Interactive WEG Booth Offers a Look into the Horse's World

Interactive WEG Booth Offers a Look into the Horse's World

Full-scale jumps give visitors the chance to experience the true size of a Grand Prix obstacle.

Photo: Christa Lesté-Lasserre, MA

The next time you’re in a traffic jam or a crowded elevator, take a look around. How many of those people know what hay smells like, do you think? Or horse hair? Or manure? How many of them could describe the sounds a horse hears in a stable?

And what about you? How well do you know horses? Would you be able to tell what a horse’s heart beat and respiration sound like?           

A new education effort, led by a French behavior researcher and her business associate, is aiming to increase awareness about horses—for both riders and the general public. They believe that if people understand horses better, the horses will ultimately benefit. 

“Improving equine welfare begins with education and awareness, and that’s our initiative,” said Claire Neveux, MSc, researcher and equine behavior consultant.

She launched that initiative—now backed by Alltech, the official sponsor of the 2014 Alltech FEI World Equestrian Games (WEG)—on Aug. 23 in Caen, France, in the WEG Village. The “Equispher” stand, developed by Neveux and sports communication specialist Martine Villain, provides an interactive learning center for equestrians and nonequestrians alike. Neveux and Villain hope their stand will lead people to look at horses in a different way.

“We want people to see that these are real animals with specific needs and requirements, but with an impressive capacity to perform, and that their health and welfare should be respected,” Neveux said.

In the Equispher booth, visitors can stand in special “hearing zones” to listen to the sounds a horse hears in a stable. A Vital Signs hearing zone allows visitors to get experience the heart beat and respiratory rate that horses feel—and veterinarians detect—during both rest and exercise.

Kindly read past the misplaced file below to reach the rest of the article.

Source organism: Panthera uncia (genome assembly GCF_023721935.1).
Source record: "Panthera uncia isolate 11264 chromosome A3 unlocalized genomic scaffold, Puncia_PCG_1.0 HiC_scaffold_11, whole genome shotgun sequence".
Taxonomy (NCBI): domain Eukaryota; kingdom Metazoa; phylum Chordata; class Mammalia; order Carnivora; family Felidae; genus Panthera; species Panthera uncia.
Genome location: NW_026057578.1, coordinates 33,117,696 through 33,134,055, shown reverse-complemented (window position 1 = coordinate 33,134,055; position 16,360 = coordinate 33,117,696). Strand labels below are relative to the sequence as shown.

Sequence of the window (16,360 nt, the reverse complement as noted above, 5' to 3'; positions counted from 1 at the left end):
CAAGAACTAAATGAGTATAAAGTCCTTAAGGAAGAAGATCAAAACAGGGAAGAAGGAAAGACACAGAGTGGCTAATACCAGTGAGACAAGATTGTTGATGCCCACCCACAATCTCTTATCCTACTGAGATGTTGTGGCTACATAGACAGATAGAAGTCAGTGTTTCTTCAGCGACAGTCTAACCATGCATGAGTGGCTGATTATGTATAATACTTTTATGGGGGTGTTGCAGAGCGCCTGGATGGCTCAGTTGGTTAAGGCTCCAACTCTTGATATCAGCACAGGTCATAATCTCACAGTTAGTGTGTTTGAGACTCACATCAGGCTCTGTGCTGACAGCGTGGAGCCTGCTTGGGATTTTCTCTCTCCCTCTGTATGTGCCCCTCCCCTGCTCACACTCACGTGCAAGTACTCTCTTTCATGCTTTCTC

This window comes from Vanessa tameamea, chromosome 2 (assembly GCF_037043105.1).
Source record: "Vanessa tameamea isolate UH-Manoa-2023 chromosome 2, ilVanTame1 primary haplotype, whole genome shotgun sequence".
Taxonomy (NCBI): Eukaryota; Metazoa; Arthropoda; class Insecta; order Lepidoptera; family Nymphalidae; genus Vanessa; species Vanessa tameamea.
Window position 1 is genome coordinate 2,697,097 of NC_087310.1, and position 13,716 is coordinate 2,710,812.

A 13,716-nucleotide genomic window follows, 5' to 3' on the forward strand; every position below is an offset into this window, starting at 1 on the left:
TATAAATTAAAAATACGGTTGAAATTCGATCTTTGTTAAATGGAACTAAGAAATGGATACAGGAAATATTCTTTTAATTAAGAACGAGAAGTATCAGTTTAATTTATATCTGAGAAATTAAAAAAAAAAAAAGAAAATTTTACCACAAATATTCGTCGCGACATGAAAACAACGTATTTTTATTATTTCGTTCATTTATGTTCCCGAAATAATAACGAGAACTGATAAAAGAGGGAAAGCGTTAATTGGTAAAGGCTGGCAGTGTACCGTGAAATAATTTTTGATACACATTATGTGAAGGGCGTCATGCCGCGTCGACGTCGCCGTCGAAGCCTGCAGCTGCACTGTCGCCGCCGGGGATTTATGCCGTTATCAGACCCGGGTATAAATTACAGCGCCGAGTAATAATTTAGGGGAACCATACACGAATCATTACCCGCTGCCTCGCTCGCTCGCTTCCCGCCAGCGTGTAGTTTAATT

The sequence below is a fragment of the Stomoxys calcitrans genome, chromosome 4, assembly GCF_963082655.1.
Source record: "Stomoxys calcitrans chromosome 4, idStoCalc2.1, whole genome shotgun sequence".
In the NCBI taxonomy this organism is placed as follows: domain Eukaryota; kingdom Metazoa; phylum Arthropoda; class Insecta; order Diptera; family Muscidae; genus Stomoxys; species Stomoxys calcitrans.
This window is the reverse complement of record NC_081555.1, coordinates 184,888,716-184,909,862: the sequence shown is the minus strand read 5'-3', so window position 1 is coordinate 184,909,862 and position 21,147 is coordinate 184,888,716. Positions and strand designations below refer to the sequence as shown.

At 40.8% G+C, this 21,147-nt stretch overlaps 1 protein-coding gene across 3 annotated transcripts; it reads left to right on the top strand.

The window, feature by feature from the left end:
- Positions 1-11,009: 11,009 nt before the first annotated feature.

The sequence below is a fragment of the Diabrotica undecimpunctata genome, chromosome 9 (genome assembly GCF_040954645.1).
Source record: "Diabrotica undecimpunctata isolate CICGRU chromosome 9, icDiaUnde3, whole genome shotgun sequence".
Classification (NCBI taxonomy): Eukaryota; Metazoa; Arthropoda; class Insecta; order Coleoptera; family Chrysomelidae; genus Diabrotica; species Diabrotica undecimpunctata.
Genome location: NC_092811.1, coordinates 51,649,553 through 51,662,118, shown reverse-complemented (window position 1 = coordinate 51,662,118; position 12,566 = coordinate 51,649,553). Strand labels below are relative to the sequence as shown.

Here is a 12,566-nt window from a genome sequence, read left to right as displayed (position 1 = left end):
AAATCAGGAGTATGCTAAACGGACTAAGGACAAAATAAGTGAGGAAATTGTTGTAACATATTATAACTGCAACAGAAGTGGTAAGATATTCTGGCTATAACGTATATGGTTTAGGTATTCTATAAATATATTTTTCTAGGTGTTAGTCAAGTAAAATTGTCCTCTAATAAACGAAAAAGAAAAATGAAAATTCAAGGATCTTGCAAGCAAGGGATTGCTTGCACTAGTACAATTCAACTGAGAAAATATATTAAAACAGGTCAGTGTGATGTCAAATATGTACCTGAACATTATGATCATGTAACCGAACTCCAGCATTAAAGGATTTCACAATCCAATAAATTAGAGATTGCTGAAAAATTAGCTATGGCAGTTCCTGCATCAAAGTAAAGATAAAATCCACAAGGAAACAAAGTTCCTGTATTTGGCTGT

Visitors can also get an exclusive look at how horses see, said Neveux. Her team developed a video simulation of what horses see when walking through a pasture or while working under saddle, with a view from inside the horse’s head.

In the “odor area,” people can get a whiff of the different smells in a barn. While equestrians probably don’t need much help there, the odor zone has been pretty popular with the general public, Neveux said.

In the “performance zone,” visitors can view real-life measurements showing the horse’s athletic capacity. An 8-foot -1¼-inch wall represents the one cleared by the record-breaking jumper Huaso under the Chilean rider Captain Alberto Larraquibel. It’s set next to a standard 160-cm Grand Prix jump—which is alone impressive for most visitors, Neveux said.

“People see these horses jumping at the WEG events, but unless you’re standing right next to one of the obstacles, you really can’t get a grasp on how big these things really are,” she said. “It really evokes a lot of respect for what these horses are doing.”

Visitors can also handle life-size equine organs made of fabric and stuffed with fiber filling, similar to stuffed animals. The plush organs put a horse’s internal body into perspective; the large intestine, for instance, is as wide as most people's legs. There’s only one organ that’s not life-size, Neveux admitted. “The small intestine is in reality much longer than this,” she said, holding up yards of fabric. “But it just wasn’t practical to keep such long strands of fabric in the stand. But I think people get the idea.”

They can also get an idea of equine welfare needs in the “welfare” zone, a life-size stable that features horses' basic, research-based housing and social needs.

“Of course our goal is to reach riders—and future riders—because they are the people who will be responsible for horses, so of course they need to fully understand this animal that they’re taking care of,” Neveux said. “But equally importantly, we wanted to reach the general public, including people who might never own or ride a horse. Horses share our world, and it’s important for everyone to be aware of their needs. So the next time one of these people comes across a horse and rider on the road, for example, they’ll remember that the horse is a special animal with special needs. Hopefully they’ll slow down and won’t honk, because then they’ll know that horses are sensitive to that.”

The Equispher project will be ongoing after the close of the WEG Village stand, Neveux said.

About the Author

Christa Lesté-Lasserre, MA

Christa Lesté-Lasserre is a freelance writer based in France. A native of Dallas, Texas, Lesté-Lasserre grew up riding Quarter Horses, Appaloosas, and Shetland Ponies. She holds a master’s degree in English, specializing in creative writing, from the University of Mississippi in Oxford and earned a bachelor's in journalism and creative writing with a minor in sciences from Baylor University in Waco, Texas. She currently keeps her two Trakehners at a competition stable east of Paris. Follow Lesté-Lasserre on Twitter @christalestelas.

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